Archive for July 23, 2015

Altoids tin Pickit

Pickit is the officially supported programmer for Microchip’s PIC line of microcontrollers. The newest revision, Pickit 3, supports the latest and greatest micros, but does away with some fun stuff like in circuit debugging.

Fortunately, when Microchip dropped support of the Pickit 2, they open sourced the schematic so there are tons of clones out there that have all sorts of different features or design considerations.

There are through hole versions, dead-bug versions, versions built with components on hand, and versions built to original standards.


I’ll be using this Pickit 2 clone schematic:



I like this one because the official schematic has storage space for programming-on-the-go, which adds a lot of complexity. I have literally never used that functionality on mine, so I’d rather save the weight. All of these components are also easily sourced on the grey market. I’ve checked. They’re cheap.


Most clones are through-hole because they’re done on proto boards, but surface mount components are important here for keeping it low-profile.


So I’ve redone it in Altium. I’ve add programming headers for the PIC itself and broken out all the spare pins, but otherwise kept it pretty close to the original schematic.

I’ve also decided to fit it in the gold standard of hacky enclosure styles: The Altoids tin.

It’s kind of surprising that I haven’t seen this done before.

Using the Altoids tin dimensions provided by Adafruit, I’ve designed this PCB. The tin will require some cut-outs, but it looks pretty simple.

Here’s a teaser:



It’s two layers for cost, all components are on one side, and there are fiducial marks for a pick-n-place machine. Basically, I’m trying to make this manufacturable. I have no intention of doing so, but I did it because I could.

As usual for most of my projects lately, all files (including Gerbers) are here.

Using Altium for a DirtyPCBs order

This is a pretty rare combo: using a premium PCB package with the budget board house.


Kinda funny.


Generally these small run PCB houses provide DRU and CAM files for EAGLE design rule checking and Gerber outputs, respectively. Because I’m using Altium, I had to make it up as I went along.



It gets much easier when you understand what Gerber files are. While we’re all used to standard, unified output formats that contain all of the data we need, Gerbers are very much still a holdover from manufacturing in the 80s.


When you export these, a whole bunch of files get generated. This is intimidating, but don’t panic! They all have different extensions like GBO, GTL, etc. These are all the same type of file.

As I’ve said, while you’re used to unique file extensions being different formats, these are a holdover from 80s manufacturing and the PCB industry still hasn’t caught up. That means that by changing file extensions, you can play around with different layers doing different things.



So here’s how you generate the appropriate Gerbers. I used a mostly the default rules for this, I’m not pushing the limits. Maybe next time I’ll generate the proper rule sets.

Read and understand these directions before you start. They require some forethought.


Start out with your finished PCB.



Do the thing.



The resolution options matter here. There’s no way Dirty PCBs can handle the higher res, so turn it down a notch.



In the next tab, this is where you’ll have to do some thinking. Every project is slightly different. So for this one, I want the top overlay (silkscreen), top solder (gaps in solder mask for your pads), and top layer (copper). Same thing for bottom.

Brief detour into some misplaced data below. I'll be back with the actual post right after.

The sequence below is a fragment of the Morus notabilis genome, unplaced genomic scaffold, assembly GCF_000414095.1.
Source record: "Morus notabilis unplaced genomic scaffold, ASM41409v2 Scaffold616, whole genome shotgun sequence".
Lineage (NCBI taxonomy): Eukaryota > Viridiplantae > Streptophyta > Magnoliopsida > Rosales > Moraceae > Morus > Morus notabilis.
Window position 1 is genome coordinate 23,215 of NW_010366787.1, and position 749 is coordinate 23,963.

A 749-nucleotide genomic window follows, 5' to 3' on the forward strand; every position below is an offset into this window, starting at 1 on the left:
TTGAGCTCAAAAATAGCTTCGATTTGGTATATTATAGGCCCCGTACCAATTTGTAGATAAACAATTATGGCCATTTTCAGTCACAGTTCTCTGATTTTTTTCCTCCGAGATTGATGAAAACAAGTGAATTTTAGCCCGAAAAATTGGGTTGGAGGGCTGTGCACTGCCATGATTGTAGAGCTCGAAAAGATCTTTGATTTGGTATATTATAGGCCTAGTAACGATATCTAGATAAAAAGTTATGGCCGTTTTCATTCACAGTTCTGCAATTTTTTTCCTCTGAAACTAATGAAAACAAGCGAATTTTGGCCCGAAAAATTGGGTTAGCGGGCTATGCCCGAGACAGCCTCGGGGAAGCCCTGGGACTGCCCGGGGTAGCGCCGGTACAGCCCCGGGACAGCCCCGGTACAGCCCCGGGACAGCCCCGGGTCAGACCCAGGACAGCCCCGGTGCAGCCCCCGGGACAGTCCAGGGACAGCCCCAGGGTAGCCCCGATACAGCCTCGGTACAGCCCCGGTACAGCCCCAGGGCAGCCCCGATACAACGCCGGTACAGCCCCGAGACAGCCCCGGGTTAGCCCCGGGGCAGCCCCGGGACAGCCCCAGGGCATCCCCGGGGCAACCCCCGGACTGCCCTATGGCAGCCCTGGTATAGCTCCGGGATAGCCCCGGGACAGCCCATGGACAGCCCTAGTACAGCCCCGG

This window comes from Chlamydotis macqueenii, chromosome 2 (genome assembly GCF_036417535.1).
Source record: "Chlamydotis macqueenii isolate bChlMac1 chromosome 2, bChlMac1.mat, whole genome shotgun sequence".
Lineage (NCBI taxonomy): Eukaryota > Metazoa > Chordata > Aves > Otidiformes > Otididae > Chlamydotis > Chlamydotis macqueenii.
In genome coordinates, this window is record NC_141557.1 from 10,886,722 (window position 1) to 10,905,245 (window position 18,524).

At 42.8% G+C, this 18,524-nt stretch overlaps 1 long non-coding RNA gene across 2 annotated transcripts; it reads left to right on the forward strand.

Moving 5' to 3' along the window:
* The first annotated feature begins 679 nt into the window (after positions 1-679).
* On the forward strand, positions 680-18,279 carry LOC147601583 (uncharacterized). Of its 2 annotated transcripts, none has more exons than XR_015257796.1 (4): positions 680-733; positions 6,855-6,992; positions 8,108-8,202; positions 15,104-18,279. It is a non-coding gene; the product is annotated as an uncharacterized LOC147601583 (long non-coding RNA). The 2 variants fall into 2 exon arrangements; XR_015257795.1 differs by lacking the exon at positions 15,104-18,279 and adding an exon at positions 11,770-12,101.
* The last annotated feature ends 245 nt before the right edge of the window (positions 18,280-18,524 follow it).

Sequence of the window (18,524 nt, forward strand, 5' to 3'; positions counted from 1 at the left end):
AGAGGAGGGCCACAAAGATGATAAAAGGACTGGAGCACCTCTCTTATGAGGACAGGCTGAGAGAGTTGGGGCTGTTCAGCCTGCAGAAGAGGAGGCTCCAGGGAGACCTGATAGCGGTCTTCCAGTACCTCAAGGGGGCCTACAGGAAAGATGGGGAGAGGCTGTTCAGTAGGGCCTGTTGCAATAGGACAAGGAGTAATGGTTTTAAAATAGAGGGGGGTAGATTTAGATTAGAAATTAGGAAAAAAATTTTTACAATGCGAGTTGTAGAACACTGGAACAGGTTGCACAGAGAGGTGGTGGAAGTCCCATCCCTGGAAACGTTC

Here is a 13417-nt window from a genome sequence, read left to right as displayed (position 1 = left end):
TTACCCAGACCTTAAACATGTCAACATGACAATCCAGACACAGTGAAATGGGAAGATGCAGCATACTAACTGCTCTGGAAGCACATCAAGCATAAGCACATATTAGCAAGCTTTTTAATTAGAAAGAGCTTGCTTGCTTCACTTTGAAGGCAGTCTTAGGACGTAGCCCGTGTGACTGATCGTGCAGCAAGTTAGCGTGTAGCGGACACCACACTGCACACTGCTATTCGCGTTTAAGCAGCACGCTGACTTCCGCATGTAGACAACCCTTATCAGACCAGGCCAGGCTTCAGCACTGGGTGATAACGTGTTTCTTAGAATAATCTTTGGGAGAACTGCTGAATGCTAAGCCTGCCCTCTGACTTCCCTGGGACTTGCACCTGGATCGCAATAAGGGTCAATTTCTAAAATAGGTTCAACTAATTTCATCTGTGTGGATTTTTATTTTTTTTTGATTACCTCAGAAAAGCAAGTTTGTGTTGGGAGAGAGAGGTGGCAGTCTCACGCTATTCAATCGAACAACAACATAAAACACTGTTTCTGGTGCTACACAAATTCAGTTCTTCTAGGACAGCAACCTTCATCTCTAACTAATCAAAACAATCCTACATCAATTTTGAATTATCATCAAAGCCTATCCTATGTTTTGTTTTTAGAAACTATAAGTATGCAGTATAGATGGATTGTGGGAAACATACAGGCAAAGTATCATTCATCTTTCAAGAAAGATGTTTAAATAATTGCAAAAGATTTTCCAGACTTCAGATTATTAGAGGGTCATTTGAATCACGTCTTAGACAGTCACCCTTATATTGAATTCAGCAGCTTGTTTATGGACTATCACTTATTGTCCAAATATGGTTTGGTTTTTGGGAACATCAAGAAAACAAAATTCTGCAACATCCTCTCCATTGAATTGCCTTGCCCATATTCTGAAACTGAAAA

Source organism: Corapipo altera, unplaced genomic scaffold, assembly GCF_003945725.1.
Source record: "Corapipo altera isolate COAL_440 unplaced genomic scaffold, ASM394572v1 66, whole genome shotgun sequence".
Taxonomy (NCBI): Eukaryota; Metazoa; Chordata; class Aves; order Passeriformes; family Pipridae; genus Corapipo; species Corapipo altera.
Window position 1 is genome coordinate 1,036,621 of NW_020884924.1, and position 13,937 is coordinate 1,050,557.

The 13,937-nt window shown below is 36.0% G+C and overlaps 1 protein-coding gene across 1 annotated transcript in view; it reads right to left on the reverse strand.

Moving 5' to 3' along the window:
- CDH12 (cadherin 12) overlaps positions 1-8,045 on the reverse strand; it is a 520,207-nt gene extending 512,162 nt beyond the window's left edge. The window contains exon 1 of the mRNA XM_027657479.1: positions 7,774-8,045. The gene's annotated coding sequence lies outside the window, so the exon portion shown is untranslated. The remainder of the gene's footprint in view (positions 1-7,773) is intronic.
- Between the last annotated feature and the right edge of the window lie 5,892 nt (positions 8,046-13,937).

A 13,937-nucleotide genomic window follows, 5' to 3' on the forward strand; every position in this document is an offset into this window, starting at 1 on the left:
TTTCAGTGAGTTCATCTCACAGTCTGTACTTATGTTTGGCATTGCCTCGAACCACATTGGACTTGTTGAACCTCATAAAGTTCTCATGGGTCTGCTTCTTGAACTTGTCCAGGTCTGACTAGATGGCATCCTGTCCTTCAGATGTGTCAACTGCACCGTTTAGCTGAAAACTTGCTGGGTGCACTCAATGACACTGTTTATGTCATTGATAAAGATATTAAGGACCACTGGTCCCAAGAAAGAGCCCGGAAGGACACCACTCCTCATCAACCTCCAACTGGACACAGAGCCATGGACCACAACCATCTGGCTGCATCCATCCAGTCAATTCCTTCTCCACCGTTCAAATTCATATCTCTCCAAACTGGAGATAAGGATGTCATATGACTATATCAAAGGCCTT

You also need a board outline. Older versions of Altium don’t have a dedicated “outline” layer, although I believe newer ones do.

So what I did was change the board outlines to Mechanical 1, and now I’m exporting that.

A couple more notes:

If I wanted to create a solder paste stencil, I would also export the Paste layers.

If you want through-hole slots, you will need an additional layer. This includes slots that allow you to panelize. Export them on another mechanical layer, and I’ll talk about it a little later. I’ve done this before, DirtyPCBs does a great job of this.

All of the other tabs in this dialog are kept at default values. Don’t mirror the bottom layers as shown. I did that and it was Wrong.


I lied a little bit above. Of the exported files, there is one that is not like the others. The drill file (.TXT in this case) requires it’s own export.


Do the resolution thing again, and everything else is default.


Okay! Now we’ve got all the files we need, let’s make sure they’re in the order they need. Here’s the key on the DirtyPCBs website.

As you can see, it’s super similar to what we have. The top 6 are exactly what we exported, and the drill TXT, too. The outline is the only thing that’s not quite right.


We exported it this time as mechanical layer 1. Easy fix, just rename the GM1 file to GKO. If you’re doing internal slots or self panelizing, you’ll also have exported another mechanical layer. Say, GM2 or GM15 or anything you like. Rename this to GML and include it with the others.


And there you go! Zip up all of these files, and they should turn out alright. GD1 is the Gerber drill file that this board house doesn’t use, just ignore it.


An important step: Check your files.

CircuitPeople is an excellent and simple online Gerber viewer. Look at all your layers and make sure nothing is terrible.



And you’re done! Send it off and enjoy your boards.

If something screws up in the order, I’d like to hear about it, but I take no credit. These steps have always worked for me, but this particular company probably won’t tell you if anything is wrong with the files. They’ll just manufacture it and send it on.